8. In Alaska, the Senate race is uncalled between incumbent nominal Republican Lisa Murkowski and Republican challenger Kelly Tshibaka. Tshibaka currently has a 1.7-point lead and is likely to win – round one. However, Alaska has adopted a ranked-choice voting system in which the voters rank all of the candidates in order of their preference. After the votes are tabulated, the bottom candidate is dropped, and the votes for that candidate are given to each voter’s second choice. Then the bottom candidate in that round is dropped and the same thing happens until the final candidate emerges. So, even if Tshibaka wins round one, there is a very good chance that Murkowski will emerge as the winner when the entire process is completed because she is likely to be the second choice of most Democrats given that she frequently votes like one. The seat will remain Republican either way. The only thing that will be determined is whether Alaska will have a senator who votes like one.

9. Maybe the most significant development to come out of this election will be that this is the moment that Florida Gov. Ron DeSantis’ rising star intersected with Donald Trump’s falling one. In the final days of this year’s campaign, Donald Trump went to Florida and, rather than campaigning for the Republicans whose election was coming up, attacked DeSantis with his typical juvenile name-calling. He didn’t have anything substantive to say against DeSantis. He just resented that DeSantis appeared to be preparing to run against him for president. DeSantis was adult enough not to respond. Then, on Election Day, Trump was forced to admit that he had voted for DeSantis. At the end of the day, DeSantis defeated former Gov. Charlie Crist by nearly 20 points. DeSantis even won Miami-Dade County, which is 70% Hispanic and which he lost by 20 points four years ago. Meanwhile, Trump’s endorsed candidates failed all across the country, very possibly costing the Republicans their best opportunity in years to gain control of the Senate.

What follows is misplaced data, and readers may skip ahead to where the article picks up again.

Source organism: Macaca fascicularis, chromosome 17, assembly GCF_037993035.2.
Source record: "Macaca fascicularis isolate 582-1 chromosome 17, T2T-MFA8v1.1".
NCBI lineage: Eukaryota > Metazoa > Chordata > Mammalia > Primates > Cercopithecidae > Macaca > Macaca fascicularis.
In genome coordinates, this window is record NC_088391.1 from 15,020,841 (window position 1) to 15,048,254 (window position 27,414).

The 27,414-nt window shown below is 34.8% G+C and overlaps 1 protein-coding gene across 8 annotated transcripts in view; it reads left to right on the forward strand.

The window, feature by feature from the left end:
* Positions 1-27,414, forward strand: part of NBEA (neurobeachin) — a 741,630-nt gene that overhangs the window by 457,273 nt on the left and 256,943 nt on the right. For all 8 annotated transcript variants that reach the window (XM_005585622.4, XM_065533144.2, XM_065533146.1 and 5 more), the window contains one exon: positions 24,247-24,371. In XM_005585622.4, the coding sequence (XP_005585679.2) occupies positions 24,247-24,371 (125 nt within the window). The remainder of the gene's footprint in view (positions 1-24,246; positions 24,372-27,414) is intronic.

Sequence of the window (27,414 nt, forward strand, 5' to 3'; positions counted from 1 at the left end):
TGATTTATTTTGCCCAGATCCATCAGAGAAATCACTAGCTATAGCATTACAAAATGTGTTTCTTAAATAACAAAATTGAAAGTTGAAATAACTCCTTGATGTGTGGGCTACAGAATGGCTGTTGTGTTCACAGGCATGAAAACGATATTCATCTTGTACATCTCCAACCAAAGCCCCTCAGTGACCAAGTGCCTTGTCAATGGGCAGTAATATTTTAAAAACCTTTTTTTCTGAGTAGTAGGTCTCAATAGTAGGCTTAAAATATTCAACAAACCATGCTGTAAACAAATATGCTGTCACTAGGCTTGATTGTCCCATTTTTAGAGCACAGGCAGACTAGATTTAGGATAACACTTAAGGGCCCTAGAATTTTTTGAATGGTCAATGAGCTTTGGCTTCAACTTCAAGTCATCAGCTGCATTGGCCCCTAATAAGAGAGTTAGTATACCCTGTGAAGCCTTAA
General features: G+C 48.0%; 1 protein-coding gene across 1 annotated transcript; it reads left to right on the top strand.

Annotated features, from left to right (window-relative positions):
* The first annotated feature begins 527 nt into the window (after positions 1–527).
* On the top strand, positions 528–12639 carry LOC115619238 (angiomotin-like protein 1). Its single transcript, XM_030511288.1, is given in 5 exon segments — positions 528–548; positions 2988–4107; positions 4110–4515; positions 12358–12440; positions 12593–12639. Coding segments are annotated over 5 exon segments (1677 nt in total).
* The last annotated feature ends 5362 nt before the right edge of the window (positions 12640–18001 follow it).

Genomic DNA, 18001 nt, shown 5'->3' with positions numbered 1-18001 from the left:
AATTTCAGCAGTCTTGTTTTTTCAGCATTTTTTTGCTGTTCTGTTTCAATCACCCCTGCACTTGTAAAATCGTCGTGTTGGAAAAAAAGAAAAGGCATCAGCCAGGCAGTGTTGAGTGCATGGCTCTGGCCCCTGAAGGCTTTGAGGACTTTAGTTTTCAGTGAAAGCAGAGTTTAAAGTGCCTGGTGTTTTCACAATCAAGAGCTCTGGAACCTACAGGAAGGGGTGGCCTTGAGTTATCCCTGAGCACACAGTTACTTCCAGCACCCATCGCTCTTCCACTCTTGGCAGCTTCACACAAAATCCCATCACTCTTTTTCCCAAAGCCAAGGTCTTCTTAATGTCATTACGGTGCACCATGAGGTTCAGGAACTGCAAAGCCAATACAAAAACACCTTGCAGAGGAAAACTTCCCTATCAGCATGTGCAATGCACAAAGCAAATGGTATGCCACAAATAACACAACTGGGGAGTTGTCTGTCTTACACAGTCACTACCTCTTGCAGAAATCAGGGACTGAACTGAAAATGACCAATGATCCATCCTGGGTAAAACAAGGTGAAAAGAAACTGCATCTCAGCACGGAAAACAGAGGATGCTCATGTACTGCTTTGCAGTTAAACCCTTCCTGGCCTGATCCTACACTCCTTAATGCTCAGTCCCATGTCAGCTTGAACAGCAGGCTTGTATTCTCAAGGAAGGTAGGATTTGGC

10. As the Republicans look toward the 2024 presidential election, they will be faced with the question: Are they the party of conservative principles, or are they a cult of one man? The Republicans gravitated to Donald Trump in 2016 because he was a fighter when their party leaders for years had shown no backbone or willingness to fight for anything but their own political power. Ever since January 6, 2021, though, it has become clear that what Donald Trump fights for is himself first and foremost. But unlike in 2016, Republicans now have an alternative to Trump who has also proven that he’s a fighter who stands firm for conservative principles and never backs down – and who always puts those principles and the interests of his constituents ahead of his own personal interests. A man who has now proven that he can not only win elections convincingly but also expand the Republican base. In short, Ron DeSantis provides everything that Republicans loved about Donald Trump with none of Trump’s personal drama, ego, and baggage. DeSantis is the best opportunity for the reemergence of the Republican Party as the salvation of this country since the election of another great principled conservative governor named Ron over 40 years ago. Will the Republican voters seize this once-in-a generation opportunity?